Sunday's 4 1/2-hour home tour by the Los Angeles Conservancy and the Highland Park Heritage Trust was not for society folk or those notorious poke-arounds called looky-loos.
It was for people who love the smell of sawdust in the morning.
And people who like other things as well, things like paint remover, plaster powder, polyester resins and the dust of 70 or 100 years that puffs from the recesses of double-hung windows when their counterbalancing weights are being exhumed.
The idea, dreamed up by the people at the Conservancy, was to witness live demonstrations of some of the dirty work behind the finished beauty of a restored period house.
Highland Park, an area rich more in handsome old cottages than sumptuous period mansions, seemed just right for the working-class flavor of the event.
"There is an awakening interest in Highland Park," said Virginia Neely, president of the Heritage Trust, a nonprofit group that promotes community revitalization. "I think they wanted to take advantage of that."
250 People Take Tour
The tour drew about 250 people, at $20 for members and $30 for anyone else. Many were young couples with clipboards and pencils in hand. They asked detailed questions and made notes along the way.
The group visited six private homes, all built in diverse architectural styles between 1897 and 1912 and all now in different stages of decay and regeneration.
At a 1912 Japanese-style Craftsman house near the corner of Figueroa Street and Avenue 50, half a dozen workmen chipped away at crumbling mortar, sawed off termite-hollowed rafter tails and stripped old paint from a brick fireplace.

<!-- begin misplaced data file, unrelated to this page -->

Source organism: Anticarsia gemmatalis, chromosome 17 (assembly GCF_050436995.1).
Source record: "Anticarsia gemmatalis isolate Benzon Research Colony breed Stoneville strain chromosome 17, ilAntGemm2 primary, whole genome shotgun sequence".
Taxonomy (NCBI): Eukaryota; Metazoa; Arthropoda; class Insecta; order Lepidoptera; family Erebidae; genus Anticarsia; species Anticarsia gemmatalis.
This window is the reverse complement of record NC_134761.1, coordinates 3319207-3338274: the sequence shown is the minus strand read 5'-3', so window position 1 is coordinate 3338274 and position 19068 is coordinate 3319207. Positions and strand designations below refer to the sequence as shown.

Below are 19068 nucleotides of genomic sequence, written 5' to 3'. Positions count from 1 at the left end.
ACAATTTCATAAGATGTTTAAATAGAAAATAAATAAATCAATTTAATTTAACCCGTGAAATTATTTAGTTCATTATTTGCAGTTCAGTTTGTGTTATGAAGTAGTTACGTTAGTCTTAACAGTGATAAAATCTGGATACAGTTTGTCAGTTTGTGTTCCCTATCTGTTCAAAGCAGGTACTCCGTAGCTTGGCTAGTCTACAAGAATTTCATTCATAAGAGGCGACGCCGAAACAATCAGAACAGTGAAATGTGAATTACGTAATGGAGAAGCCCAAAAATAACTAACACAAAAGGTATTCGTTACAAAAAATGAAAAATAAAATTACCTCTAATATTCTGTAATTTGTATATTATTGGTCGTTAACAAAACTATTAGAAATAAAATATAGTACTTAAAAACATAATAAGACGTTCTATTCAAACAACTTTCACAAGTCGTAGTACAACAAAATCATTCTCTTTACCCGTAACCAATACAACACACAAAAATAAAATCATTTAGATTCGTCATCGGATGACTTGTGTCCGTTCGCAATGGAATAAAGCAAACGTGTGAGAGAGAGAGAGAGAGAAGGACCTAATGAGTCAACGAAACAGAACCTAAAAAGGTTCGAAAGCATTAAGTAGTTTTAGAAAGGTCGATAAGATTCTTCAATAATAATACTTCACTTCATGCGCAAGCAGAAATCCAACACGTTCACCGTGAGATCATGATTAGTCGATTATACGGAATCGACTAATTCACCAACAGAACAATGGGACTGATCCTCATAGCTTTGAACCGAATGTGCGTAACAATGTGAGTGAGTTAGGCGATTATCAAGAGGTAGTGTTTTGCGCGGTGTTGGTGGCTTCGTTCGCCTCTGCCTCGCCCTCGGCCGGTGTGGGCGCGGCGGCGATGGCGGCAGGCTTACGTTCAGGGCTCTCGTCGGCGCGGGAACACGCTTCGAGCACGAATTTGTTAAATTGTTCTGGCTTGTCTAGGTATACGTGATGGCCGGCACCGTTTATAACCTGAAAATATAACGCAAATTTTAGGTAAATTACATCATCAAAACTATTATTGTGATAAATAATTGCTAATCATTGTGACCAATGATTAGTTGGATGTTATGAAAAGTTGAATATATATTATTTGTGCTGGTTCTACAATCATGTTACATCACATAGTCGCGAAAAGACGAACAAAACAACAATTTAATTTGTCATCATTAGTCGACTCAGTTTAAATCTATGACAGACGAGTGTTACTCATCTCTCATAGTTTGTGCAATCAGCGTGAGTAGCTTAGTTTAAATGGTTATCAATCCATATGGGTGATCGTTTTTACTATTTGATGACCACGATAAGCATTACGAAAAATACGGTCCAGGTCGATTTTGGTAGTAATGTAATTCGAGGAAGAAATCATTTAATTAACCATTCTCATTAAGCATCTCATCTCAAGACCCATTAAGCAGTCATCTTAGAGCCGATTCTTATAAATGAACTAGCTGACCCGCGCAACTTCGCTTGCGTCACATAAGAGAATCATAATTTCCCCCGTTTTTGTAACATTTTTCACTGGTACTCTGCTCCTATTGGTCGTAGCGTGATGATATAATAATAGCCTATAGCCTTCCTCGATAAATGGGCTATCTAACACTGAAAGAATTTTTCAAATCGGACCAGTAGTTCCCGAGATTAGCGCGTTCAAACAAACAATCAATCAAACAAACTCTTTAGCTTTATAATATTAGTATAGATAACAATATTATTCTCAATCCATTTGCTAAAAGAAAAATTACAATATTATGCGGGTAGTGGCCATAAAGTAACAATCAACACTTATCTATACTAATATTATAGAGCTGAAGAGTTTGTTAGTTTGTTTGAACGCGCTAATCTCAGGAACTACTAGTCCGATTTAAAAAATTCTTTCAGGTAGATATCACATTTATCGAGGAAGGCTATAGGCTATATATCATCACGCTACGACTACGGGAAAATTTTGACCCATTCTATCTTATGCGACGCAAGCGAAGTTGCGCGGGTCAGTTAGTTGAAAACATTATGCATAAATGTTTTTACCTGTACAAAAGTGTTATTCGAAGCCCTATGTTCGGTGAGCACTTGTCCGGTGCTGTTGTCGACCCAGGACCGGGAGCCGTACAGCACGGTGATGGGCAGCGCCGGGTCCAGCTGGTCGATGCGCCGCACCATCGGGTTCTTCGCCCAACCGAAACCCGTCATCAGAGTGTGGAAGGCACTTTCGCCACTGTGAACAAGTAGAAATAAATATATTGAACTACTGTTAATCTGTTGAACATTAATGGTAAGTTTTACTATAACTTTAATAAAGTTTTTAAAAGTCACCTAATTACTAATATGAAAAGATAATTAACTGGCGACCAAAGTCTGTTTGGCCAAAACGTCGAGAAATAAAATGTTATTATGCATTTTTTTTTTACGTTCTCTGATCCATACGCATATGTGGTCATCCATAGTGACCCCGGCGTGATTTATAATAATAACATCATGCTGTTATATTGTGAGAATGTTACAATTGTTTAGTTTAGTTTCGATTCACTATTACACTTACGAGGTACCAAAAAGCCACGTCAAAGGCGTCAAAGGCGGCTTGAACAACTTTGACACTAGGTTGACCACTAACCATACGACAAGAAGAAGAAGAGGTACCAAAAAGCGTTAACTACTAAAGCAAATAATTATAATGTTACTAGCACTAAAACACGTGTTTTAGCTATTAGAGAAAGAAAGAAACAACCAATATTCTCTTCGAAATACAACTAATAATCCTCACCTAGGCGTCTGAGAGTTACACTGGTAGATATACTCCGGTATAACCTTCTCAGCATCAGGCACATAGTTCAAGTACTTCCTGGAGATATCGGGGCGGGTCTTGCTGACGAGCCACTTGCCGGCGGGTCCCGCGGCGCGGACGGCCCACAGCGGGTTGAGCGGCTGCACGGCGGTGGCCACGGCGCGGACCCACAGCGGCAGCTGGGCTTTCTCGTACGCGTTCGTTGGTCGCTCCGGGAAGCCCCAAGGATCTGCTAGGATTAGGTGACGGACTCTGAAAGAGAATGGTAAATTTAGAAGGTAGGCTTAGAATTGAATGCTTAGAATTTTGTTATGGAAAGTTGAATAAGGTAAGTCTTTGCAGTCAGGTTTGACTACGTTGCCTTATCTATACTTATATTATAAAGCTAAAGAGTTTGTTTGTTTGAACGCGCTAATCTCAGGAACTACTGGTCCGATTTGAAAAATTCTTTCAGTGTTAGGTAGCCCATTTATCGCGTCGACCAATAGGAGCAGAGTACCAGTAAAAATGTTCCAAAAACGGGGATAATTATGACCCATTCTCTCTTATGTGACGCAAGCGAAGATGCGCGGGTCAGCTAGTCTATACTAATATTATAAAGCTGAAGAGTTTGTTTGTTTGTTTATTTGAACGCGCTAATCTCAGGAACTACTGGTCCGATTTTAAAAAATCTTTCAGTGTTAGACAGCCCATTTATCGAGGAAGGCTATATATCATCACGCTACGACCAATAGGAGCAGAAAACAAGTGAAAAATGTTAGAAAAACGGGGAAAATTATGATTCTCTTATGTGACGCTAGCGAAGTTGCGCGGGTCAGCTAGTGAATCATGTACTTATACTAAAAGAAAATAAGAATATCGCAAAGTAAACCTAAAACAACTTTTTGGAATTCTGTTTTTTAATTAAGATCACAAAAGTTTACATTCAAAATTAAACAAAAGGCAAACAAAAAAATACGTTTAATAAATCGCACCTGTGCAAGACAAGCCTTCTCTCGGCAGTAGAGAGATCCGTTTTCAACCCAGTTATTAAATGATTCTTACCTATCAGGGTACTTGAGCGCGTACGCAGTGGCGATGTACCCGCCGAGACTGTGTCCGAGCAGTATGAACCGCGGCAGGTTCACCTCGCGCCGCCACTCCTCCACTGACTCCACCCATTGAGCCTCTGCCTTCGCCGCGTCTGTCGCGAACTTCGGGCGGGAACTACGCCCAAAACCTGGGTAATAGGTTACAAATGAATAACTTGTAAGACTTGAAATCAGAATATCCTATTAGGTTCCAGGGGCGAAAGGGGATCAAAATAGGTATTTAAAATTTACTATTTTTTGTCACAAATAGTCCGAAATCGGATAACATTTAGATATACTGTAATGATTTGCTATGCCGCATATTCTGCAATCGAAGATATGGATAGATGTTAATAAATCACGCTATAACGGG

While supervising his two workmen, restoration contractor Larry Winans, a blond Abe Lincoln type, described how one young man would cut away the ragged end of a thick rafter using a zig-zag pattern called a scarf joint. Then he would saw a matching piece of fresh wood and secure it with dowels and marine resin. It was an all-day job, Winans explained.
Later, time permitting, the young man would bore holes in some of the less-damaged rafters and pour resin in. When the resin hardened, the worker would shape it, just like auto body filler.
With dozens of damaged rafters around the house, it would be no small undertaking.
"Anybody that loves old buildings and takes on a project like this has to be a little bit crazy," Winans said.
A few doors down in a 1907 cottage of river bottom rock, floor finisher Douglas Nigh held a 12-inch carbide sanding disk between his fingers while making a similar point to about a dozen people circled around him on a half-sanded wooden floor.
"The average person who does floors wants to get in and out," Nigh said. "That's how they make their money.
"That's not how I make my money," he said.
Nigh told his audience that many floor finishers consider the carbide polishing the last step in preparation.
"I'm fussy," he said. He looked toward a young, sawdust-encrusted helper. "I insist that he get down on his hands and knees with the Makita." A Makita, he explained, is a top-of-the-line sanding tool.
The message wasn't exclusively sweat, toil and chemical applications, though. The tour included two solid period houses that were almost fully renovated.
A third, the rambling, eclectic home for three generations of a family named Smith was deep in the clutter of wallpaper removal. Inside, a flouncy 40ish woman named Jacqueline Sage painted lavender flowers on a piece of canvas duck.
"Anyone can get an Oriental rug for $99,000," Sage said. "But not many people can get a hand-painted floor cloth that's a one-of-a-kind."
And they can be painted without getting on hands and knees.